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Lala Ramcharan Vs. Lachman Pershad - Court Judgment

LegalCrystal Citation
CourtAllahabad
Decided On
Judge
Reported in9Ind.Cas.667
AppellantLala Ramcharan
RespondentLachman Pershad
Excerpt:
res judicata - two decrees in the same suit--appeal against one decree only--other decree allowed to become final--appeal barred. - - for the same reasons the objections taken by the respondent will also fail......in the appeal has become res judicata by reason of the plaintiff not having appealed against the decree passed in another appeal before the lower court in which the same point was decided between the same parties against the appellant.2. the suit was one brought for the removal of certain constructions made by the defendant the next door neighbour of the plaintiff and for a mandatory injunction against the defendant. the court of first instance gave the plaintiff a decree directing that a certain wall built by the defendant should be restored to its original height and dismissed the plaintiff's suit in respect of the other reliefs claimed by him. against this decree both parties appealed. both appeals were dealt with in one judgment. on the appeal by the defendant the lower appellate.....
Judgment:

Griffin, J.

1. A preliminary objection is taken on behalf of the respondent to the effect that the question raised in the appeal has become res judicata by reason of the plaintiff not having appealed against the decree passed in another appeal before the lower Court in which the same point was decided between the same parties against the appellant.

2. The suit was one brought for the removal of certain constructions made by the defendant the next door neighbour of the plaintiff and for a mandatory injunction against the defendant. The Court of first instance gave the plaintiff a decree directing that a certain wall built by the defendant should be restored to its original height and dismissed the plaintiff's suit in respect of the other reliefs claimed by him. Against this decree both parties appealed. Both appeals were dealt with in one judgment. On the appeal by the defendant the lower Appellate Court held that owing to the delay in bringing the suit, the plaintiff was not now entitled to have the wall erected by the defendant pulled down but that the plaintiff could be adequately compensated for the loss caused to him by a money-decree. The lower Appellate Court fixed the amount as Rs. 380 odd. The decree passed upon the defendant's appeal set out that the decree of the Court of first instance was modified so far that instead of directing the defendant to lower his wall the defendant would be liable to pay Rs. 380 odd as compensation to the plaintiff. The decree passed upon the appeal preferred by the plaintiff is to the following effect: 'The appeal is dismissed. The decree of the Court below is modified.' The decree goes on to say that the parties shall bear their own costs in both Courts. The modification referred to in this decree can only be the modification set out in the decree passed in appeal by the defendant.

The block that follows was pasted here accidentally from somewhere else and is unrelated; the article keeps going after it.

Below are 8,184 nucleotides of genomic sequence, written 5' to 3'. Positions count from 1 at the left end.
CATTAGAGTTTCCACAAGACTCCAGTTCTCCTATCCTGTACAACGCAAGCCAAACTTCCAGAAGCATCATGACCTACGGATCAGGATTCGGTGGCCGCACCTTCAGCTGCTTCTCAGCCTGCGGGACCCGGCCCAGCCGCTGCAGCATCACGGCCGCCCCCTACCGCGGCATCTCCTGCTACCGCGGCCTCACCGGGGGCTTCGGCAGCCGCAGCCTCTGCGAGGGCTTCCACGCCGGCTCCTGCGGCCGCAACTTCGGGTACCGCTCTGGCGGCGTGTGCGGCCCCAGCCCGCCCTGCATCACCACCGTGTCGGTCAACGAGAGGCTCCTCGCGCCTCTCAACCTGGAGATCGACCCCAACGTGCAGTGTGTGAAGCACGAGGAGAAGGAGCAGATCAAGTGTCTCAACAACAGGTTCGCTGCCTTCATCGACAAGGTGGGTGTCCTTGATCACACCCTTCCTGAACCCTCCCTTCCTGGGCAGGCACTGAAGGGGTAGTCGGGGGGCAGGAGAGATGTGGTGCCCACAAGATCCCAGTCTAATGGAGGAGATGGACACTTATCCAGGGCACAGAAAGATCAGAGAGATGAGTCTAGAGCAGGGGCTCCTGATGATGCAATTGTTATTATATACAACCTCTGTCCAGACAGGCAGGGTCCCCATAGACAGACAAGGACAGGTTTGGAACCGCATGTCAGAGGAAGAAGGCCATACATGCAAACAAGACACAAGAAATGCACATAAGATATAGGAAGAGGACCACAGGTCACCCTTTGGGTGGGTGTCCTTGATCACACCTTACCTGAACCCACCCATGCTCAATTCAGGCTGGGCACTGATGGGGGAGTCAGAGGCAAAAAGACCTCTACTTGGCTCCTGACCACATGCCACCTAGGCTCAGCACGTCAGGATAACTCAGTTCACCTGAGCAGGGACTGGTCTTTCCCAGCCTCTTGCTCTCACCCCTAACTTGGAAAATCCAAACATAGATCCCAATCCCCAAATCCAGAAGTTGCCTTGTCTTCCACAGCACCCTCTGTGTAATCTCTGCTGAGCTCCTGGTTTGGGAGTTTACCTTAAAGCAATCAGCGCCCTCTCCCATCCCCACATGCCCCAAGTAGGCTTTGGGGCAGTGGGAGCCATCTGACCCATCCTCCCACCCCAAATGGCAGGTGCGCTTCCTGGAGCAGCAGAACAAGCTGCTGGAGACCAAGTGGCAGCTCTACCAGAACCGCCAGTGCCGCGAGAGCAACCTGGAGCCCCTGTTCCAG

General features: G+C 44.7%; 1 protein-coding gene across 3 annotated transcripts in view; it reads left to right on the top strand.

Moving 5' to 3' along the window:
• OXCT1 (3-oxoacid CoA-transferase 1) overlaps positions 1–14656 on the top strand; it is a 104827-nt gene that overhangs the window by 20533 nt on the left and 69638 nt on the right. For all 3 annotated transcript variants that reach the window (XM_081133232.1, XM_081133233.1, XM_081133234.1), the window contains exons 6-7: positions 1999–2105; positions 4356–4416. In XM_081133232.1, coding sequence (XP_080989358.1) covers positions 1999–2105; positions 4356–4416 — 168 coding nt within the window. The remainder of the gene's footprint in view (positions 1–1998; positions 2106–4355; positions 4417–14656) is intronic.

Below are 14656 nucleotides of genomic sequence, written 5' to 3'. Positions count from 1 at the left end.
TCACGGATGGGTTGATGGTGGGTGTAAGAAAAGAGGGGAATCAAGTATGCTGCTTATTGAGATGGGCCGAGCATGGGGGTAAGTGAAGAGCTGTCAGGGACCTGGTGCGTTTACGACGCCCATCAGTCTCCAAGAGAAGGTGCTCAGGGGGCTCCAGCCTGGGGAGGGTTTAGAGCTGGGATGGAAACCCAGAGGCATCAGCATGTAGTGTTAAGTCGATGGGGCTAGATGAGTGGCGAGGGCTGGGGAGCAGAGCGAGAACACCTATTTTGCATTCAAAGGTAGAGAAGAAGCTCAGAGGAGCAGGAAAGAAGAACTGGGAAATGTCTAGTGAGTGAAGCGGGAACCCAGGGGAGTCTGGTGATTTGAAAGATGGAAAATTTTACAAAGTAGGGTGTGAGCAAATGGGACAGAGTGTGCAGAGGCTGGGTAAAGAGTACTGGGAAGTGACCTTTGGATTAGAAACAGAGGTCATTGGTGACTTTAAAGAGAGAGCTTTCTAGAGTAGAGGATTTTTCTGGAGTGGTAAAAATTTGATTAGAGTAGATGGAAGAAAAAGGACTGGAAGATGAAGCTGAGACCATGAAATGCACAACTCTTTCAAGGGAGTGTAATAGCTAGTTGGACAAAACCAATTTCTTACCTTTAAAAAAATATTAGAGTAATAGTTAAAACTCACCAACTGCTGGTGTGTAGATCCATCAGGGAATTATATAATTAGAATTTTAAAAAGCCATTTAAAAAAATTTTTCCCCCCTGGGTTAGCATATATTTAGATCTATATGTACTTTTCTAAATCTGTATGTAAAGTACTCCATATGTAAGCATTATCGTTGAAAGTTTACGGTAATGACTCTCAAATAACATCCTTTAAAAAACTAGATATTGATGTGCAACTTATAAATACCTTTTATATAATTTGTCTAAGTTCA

3. The plaintiff comes here in second appeal, his appeal being preferred against the decree passed by the Court below upon the defendant's appeal in that Court. The objection taken On behalf of the respondent is based upon the fact that the plaintiff has omitted to appeal against the decree passed upon his own appeal in the Court below. I am referred to the recently decided cases reported in Zaharia v. Debi 7 A.L.J. 861 : 7 Ind. Cas. 156 : 33 A. 51; Dakhni Din v. Syed Ali Asghar 7 A.L.J. 995 : 7 Ind. Cas. 909 both of which decisions, in my opinion, support this contention advanced by the learned Vakil for the respondent. On behalf of the appellant it is stated that the plaintiffs in the present appeal asserts only the decision passed upon the defendant's appeal in the Court below.

4. However it may be there remains the fact that upon the plaintiff's appeal in the Court below, that Court passed a decree which decree has not been appealed against and has become final. That decree was to all purposes to the same effect as the decree passed upon the defendant's appeal in the lower Court.

5. I, therefore, allow the preliminary objection and dismiss the appeal. For the same reasons the objections taken by the respondent will also fail.


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